But for now I was back-tracking for 70km from Lambarene to take the road West to Libreville, the capital of Gabon located on the Bay of Guinea.

Crossed the Equator again on the road to Libreville.


One of the old single lane bridges is still in use.


It was a pleasant ride until about 40km from Libreville when the road went from seriously pot-holed to a heavily traveled construction diversion. It was hot, very dusty and pretty tough going for everyone. However, the moment you reach the marine drive you can see a beautiful beach on one side of the road and a rather modern city on the other.

Oil money gave Gabon a head start over its neighbours years ago and you can see the infrastructure it has built in Libreville The oil is almost exhausted now so Gabon has embraced eco- tourism in a big way. It certainly has the natural resources, the forest, the animals, and the foresight to create national parks that account for 10% of the country.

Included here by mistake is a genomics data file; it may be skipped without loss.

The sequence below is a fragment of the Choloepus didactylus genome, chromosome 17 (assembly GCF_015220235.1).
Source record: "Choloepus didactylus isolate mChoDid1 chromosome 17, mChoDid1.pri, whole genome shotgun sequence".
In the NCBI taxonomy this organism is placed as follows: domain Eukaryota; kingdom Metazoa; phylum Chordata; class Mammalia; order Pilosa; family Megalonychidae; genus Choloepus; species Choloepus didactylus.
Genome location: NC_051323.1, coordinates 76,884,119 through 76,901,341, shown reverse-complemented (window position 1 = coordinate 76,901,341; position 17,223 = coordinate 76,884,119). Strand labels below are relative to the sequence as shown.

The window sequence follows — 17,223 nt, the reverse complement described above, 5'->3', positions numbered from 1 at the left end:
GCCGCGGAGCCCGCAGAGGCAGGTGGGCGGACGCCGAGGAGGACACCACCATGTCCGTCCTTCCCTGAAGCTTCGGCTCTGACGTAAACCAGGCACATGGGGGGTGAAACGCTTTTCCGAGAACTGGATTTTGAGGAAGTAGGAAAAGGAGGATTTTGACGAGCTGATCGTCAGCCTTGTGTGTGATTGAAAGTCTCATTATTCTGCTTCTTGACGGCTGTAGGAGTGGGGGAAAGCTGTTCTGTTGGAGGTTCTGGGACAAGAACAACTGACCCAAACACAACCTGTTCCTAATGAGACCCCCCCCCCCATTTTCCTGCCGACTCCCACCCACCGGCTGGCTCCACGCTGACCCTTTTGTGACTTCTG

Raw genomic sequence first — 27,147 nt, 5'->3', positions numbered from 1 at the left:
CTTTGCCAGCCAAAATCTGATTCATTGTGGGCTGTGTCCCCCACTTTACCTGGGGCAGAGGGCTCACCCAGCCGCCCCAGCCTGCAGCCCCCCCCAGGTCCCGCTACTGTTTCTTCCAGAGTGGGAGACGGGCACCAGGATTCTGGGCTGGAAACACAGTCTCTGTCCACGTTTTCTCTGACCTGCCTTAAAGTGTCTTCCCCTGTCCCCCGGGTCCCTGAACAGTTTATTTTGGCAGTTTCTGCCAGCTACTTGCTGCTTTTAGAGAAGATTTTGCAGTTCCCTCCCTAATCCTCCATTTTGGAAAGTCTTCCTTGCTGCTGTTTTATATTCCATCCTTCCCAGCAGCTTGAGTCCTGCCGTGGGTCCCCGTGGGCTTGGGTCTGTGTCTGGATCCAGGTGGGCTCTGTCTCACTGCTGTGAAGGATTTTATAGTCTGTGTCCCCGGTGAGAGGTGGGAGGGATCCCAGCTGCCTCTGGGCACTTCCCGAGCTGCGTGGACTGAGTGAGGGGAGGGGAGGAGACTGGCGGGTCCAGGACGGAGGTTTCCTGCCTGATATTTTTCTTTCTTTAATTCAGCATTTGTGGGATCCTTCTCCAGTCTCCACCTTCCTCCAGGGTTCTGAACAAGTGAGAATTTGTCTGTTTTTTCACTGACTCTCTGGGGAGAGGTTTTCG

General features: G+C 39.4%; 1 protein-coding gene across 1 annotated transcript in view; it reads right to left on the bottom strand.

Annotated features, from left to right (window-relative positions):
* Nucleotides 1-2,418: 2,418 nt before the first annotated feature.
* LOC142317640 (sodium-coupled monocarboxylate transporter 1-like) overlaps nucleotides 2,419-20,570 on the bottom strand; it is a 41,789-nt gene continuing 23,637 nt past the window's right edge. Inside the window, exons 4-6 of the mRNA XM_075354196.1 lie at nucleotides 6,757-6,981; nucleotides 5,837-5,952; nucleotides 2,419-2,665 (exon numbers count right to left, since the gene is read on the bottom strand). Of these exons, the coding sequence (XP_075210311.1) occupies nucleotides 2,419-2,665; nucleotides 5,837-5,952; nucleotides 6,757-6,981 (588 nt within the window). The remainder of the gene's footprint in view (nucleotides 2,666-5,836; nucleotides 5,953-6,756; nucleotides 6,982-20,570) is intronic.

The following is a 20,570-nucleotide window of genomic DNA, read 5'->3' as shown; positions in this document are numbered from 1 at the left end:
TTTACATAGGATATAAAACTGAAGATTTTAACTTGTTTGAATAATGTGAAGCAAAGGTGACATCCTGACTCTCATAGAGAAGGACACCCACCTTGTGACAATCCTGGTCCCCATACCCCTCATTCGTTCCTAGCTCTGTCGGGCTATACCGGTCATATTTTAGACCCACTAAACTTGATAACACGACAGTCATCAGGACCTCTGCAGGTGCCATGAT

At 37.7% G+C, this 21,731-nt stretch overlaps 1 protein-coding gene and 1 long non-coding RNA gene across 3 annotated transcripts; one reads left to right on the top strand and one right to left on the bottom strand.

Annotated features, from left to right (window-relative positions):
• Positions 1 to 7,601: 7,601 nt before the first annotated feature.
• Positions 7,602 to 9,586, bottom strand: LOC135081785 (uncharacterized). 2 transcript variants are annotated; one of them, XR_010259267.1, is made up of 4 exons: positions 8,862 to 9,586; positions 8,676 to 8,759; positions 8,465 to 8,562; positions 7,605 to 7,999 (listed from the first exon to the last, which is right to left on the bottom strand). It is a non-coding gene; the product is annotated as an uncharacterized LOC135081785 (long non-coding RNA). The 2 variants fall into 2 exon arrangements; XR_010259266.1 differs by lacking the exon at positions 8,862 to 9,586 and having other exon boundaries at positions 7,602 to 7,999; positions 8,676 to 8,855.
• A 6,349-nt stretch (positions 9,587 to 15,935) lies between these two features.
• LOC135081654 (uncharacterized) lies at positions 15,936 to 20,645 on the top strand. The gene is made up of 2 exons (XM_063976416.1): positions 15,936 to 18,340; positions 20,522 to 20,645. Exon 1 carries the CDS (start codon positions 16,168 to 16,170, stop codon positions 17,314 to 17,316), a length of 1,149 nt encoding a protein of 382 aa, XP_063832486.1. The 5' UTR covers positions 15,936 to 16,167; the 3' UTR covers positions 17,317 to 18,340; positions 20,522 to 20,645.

I stopped at the La Tropicana hotel because it was on the beach and close to the airport.



It was nice to be on the beach but the rooms were pretty shabby and expensive. The restaurant/bar was very good. It seemed to be a favourite of the young French ex-pats. However, the room was only available for 2 nights. Not wanting to be homeless, I went further into town and reserved a room at Maison Liebermann, another Catholic mission with rooms for travelers. The rooms were large and very clean with free wifi for less than half of the cost of La Tropicana (8000CFA).
ML is also referenced in the Lonely Planet guide so I was hoping to perhaps meet some fellow travelers but I was the only tourist during my stay.

Maison_Liebermann .JPG


Here is a rainy photo of Maison Leibermann from my room.